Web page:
Applications were subjected to a double-blind, rigorous peer review, followed by an evaluation by the Center’s Scientific Advisory Board (SAB). Applicants were then further screened by the Center’s Investment Sub-committee of the Board of Directors, including a live presentation by finalists. Final awards were determined by the Center’s Board of Directors.
The seven companies that will receive loans from the Accelerator Program are:
Eutropics Pharmaceuticals (Dorchester/Boston) – Eutropics Pharmaceuticals, an oncology drug company, headed by the co-founder of Merrimack Pharmaceuticals, develops drugs for treating aggressive forms of myeloma, lymphoma, leukemia, and other cancers. The company’s initial target is Myeloid cell leukemia-1 (Mcl-1), a key member of the Bcl-2 family of proteins, which are thought to be involved in resistance to conventional forms of cancer treatment. Eutropics has identified an exciting early lead compound that selectively inhibits the activity of Mcl-1 and is effective in a B-cell lymphoma mouse model.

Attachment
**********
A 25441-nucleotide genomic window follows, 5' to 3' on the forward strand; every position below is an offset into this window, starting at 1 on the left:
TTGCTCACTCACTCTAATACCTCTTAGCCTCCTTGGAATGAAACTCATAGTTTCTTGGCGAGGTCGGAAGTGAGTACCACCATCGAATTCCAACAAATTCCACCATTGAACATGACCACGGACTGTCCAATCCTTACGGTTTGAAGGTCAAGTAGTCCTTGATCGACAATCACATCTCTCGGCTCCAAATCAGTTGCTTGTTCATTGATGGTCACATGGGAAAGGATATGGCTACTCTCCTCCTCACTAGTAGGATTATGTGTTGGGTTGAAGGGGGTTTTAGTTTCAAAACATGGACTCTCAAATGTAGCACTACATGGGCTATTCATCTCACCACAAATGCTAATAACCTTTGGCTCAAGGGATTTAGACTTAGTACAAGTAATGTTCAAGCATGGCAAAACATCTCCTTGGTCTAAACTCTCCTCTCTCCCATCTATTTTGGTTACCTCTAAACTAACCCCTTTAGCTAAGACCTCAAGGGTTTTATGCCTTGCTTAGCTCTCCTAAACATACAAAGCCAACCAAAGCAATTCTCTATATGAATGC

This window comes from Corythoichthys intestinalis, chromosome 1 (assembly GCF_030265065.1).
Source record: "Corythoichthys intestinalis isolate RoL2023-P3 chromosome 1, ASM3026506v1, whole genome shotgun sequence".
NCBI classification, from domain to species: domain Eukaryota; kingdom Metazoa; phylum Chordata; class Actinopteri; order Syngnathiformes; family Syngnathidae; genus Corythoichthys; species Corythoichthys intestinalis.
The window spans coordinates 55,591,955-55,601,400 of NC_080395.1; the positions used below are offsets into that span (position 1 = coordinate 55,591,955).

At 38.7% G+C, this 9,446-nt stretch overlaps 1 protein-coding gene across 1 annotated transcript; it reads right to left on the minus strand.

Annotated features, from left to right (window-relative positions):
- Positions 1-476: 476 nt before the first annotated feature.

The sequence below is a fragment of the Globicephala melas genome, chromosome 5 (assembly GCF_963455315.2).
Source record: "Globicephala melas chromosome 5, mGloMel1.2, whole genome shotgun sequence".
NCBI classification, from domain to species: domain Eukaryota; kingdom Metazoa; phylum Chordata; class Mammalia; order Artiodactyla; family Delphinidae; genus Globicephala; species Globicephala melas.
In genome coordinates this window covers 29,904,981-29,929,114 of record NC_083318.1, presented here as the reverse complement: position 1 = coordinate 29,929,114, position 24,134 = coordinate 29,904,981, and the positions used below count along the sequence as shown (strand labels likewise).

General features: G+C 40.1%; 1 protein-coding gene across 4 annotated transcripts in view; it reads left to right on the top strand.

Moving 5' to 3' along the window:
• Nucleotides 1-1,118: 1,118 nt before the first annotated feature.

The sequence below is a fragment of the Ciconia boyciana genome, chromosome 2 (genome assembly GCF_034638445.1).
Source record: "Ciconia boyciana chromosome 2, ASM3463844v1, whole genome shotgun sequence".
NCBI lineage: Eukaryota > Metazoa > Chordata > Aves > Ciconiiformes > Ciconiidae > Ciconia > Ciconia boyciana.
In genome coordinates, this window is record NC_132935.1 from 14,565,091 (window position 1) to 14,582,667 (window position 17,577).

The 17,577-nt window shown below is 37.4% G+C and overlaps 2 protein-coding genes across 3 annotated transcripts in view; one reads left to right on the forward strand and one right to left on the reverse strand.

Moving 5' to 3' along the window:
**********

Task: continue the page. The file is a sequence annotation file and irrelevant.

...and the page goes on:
Good Start Genetics (Boston) - Good Start Genetics, a molecular diagnostics company utilizing a proprietary process developed by team members from Dr. George Church’s Laboratory at Harvard Medical School, is working to develop a low-cost, pre-pregnancy test for 50 genetic disorders that will replace single-disorder tests currently on the market, which would give parents early information to help ensure healthy children. GSG aims to offer a sequencing-based test that is more accurate, more comprehensible, and more affordable than today’s standard of care.
InVivo Therapeutics (Cambridge) - InVivo Therapeutics, a medical device company targeting the traumatic spinal cord injury market based on research by Robert Langer, Ph.D. of the Massachusetts Institute of Technology and Jay Vacanti, MD of the Massachusetts General and Children’s Hospitals in Boston, is developing technology to treat traumatic spinal cord injury by utilizing biomaterials with combinations of drugs and cells. InVivo Therapeutics is currently conducting a second round of non-human primate trials and has requested Food and Drug Administration permission to embark on human trials within the year.